The Zimbabwe Investment Authority chairman Nigel Chanakira should look at such blatant disregard of the law before he queries the World Bank Ease of Doing Business rankings for correctly placing Zimbabwe where it belongs. The latest rankings show that the country has slipped down four places from 157 to 161 out of 190 countries. It is one thing to talk about high-flown reforms but quite another to implement them. Well, unlike some youths in Norton who are easily hoodwinked with lavish gifts of stolen land, the World Bank refuses to be fooled by a government that is clueless, corrupt and incompetent.
The findings of an audit at the Zimbabwe Revenue Authority have been quite disturbing, with suspended Commissioner-General Gershem Pasi facing more than 40 counts of misconduct.
Among the grim revelations is that the institution’s loss control director Charlton Chihuri has only four Ordinary Level passes and forged other qualifications that include an economics degree. With such a person at the helm, one can only conclude that the losses calculated by Zimra over the years are woefully inaccurate. It becomes even more worrying that Chihuri who has been there for 13 years did not even pass English and dismally failed his “A” Level examinations. It makes us shudder to think just how much damage has been inflicted on the taxman with such inept people running the affairs of this nation.
It is deception most foul.
As shocking and reprehensible as this is, it might not surprise Mugabe whose own wife just woke up one day to be conferred a fake PhD that has forever tarnished the reputation of the University of Zimbabwe. What makes this academic fraud outrageous is that people with genuine qualifications roam the streets unemployed, with some reduced to vending while charlatans and crooks are entrusted with the levers of such a key institution. Only in a banana republic can such lunacy be allowed.
But again, why are we surprised? Given the level of economic illiteracy we have witnessed in this government, it would not be surprising to hear that we are led by chaps who did not make it past junior certificate.
A python can swallow a rabbit or a small antelope. That is small beer. When you see a python trying to swallow an entire buffalo, you must wonder whether there is more to it than meets the eye.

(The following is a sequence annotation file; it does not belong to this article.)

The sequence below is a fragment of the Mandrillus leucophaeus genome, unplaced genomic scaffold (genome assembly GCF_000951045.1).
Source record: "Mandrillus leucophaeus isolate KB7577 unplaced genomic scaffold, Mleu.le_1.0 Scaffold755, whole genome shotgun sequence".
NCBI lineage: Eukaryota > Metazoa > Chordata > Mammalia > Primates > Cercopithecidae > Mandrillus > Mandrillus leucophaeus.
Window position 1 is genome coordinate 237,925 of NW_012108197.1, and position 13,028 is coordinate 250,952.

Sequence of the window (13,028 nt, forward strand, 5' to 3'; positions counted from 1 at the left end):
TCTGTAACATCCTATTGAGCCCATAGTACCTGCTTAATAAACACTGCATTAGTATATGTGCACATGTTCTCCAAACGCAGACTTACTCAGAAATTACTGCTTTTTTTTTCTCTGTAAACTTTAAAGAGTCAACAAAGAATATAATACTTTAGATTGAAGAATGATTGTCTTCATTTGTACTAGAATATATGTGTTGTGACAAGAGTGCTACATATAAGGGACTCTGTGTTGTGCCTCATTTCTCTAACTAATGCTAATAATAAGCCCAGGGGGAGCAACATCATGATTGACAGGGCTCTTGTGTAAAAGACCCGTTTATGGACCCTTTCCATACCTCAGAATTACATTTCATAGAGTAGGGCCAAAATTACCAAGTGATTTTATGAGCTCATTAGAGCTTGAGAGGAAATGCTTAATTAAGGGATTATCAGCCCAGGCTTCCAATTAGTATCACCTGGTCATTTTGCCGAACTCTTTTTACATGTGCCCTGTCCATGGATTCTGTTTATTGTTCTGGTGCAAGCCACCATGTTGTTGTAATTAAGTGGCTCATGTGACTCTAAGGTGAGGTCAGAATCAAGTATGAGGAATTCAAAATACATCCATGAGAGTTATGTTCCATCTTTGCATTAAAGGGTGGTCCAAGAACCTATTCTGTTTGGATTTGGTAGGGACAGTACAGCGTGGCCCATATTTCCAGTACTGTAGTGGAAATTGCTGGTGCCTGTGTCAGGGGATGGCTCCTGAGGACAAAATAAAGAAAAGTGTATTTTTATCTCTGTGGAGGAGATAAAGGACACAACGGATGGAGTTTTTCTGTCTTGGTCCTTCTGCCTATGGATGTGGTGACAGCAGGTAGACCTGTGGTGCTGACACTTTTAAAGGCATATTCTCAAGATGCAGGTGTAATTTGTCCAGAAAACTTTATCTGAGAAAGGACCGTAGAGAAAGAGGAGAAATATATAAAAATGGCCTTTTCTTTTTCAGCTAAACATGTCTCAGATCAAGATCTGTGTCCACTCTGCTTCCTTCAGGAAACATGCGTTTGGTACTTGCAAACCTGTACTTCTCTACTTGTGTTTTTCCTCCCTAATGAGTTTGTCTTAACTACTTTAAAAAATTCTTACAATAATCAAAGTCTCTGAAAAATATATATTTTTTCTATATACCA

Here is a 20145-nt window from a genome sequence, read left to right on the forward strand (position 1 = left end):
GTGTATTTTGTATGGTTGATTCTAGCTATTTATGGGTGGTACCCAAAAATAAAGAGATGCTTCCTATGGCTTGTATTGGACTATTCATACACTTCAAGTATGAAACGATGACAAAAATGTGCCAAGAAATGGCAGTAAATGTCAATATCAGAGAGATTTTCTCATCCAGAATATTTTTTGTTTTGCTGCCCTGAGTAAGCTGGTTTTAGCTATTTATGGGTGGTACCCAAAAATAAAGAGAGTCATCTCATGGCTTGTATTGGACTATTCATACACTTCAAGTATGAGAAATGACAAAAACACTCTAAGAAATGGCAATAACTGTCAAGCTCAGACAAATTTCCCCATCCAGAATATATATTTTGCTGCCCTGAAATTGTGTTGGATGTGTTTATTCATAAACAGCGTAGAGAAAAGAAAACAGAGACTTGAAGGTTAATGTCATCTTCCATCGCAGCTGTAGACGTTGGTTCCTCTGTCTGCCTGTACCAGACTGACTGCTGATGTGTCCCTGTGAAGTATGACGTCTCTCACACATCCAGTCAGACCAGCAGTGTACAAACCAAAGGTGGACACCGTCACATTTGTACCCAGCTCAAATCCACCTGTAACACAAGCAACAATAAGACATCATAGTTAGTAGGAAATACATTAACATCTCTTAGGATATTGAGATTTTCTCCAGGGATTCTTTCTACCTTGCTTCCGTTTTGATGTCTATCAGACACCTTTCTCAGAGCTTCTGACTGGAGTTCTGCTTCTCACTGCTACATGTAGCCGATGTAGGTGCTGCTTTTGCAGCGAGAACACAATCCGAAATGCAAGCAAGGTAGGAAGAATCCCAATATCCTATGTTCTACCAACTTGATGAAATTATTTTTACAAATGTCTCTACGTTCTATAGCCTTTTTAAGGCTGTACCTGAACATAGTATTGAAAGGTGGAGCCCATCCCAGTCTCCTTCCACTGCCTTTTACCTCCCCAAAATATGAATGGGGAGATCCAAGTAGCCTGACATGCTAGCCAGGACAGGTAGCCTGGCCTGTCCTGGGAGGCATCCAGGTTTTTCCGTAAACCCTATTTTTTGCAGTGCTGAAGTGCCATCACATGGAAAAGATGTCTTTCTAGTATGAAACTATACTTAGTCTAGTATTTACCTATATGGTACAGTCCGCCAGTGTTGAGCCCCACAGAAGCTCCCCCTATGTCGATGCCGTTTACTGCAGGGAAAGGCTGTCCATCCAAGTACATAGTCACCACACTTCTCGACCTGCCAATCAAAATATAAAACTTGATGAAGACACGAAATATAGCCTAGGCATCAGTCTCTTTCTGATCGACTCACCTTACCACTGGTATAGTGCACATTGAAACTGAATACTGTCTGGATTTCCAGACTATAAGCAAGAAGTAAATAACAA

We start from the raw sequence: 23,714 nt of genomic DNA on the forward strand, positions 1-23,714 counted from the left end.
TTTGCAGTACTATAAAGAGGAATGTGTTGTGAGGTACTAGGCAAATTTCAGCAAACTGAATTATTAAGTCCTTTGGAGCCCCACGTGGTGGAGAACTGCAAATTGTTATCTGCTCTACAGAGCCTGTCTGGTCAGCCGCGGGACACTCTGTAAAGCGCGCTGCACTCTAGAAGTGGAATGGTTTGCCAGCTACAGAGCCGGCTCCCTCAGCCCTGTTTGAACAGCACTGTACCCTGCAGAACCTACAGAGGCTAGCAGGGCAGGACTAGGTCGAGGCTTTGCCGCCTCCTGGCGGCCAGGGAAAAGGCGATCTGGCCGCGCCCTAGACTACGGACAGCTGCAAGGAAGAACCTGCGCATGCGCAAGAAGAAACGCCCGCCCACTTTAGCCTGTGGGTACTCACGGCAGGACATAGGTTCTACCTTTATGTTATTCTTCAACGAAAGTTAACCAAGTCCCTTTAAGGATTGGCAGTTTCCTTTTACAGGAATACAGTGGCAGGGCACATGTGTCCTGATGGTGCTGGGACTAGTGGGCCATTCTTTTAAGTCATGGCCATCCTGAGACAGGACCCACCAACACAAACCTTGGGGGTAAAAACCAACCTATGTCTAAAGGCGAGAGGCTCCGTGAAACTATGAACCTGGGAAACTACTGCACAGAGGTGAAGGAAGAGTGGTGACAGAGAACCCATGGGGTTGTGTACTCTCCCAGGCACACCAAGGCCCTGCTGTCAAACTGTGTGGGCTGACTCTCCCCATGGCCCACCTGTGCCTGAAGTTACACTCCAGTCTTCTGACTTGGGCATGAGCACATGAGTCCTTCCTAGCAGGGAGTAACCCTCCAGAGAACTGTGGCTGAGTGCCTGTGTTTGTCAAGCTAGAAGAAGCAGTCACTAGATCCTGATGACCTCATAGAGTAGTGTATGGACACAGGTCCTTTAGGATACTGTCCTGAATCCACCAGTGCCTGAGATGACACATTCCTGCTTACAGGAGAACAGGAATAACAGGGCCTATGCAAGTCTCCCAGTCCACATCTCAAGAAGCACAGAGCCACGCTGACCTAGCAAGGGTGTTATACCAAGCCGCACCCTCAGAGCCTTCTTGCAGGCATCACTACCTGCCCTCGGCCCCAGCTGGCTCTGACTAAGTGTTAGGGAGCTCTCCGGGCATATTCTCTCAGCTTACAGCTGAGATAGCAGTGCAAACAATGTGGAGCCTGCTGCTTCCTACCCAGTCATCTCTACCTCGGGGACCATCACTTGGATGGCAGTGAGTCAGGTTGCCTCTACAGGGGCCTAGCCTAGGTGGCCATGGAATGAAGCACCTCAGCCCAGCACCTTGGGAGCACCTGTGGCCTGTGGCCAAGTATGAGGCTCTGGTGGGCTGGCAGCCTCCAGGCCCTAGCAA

Higher Education minister Jonathan Moyo has revealed that he intends to sue. Usually this would not raise eyebrows as this is a well-trodden path with Moyo. However, this time that list includes Vice President Emmerson Mnangagwa, Information minister Chris Mushohwe and his permanent secretary George Charamba, who doubles as the presidential spokesperson, and editors of state newspapers. This, of course, is over the allegations he faces of misusing the Zimbabwe Manpower Development Fund.
That ministers are focusing on taking each other to court at a time the country is in a sordid mess once again shows the pandemonium and turmoil in the decaying Zanu PF. Despite all the hype around Moyo’s litigation threat, it does not mask the fact that this does not help one iota the thousands of graduates who cannot get jobs because of the deepening economic crisis created by Mugabe and his hopeless government. It will also not amuse those who are forced to sleep in bank queues to enable them to access a paltry US$50 when the bank opens its doors because of a severe cash shortage. The fights in Zanu PF over who stole what, where and how provides glaring evidence why it was a dark day for Zimbabwe when the doddering Mugabe and his party of incompetents were declared winners of the 2013 polls. For that reason and more, 2018 cannot come soon enough.
short and sweet…
Swiping spot fines shows govt desperation
Revelations by Home Affairs minister Ignatius Chombo that motorists will now be swiping with their bank cards to pay spot fines had us spluttering into our coffee.
“In a month or two, we should be able to sign a PPP (Private-Public Partnership) with partners such as the Ministry of Transport to computerise, control and manage all roadblocks so that, even if a motorist does not have money to pay a spot fine, they can swipe,” Chombo told the Parliamentary Portfolio Committee on Transport.
Given the entrenched practice of traffic police taking bribes, the swipe machine will surely gather dust from lack of use. In any case, this harebrained idea crumbles like a deck of cards if there is no money in the offending motorist’s account which, given the harsh economic climate, is likely to be the case. This desperate ploy to generate revenue reflects the bankruptcy of the country’s utterly clueless leadership.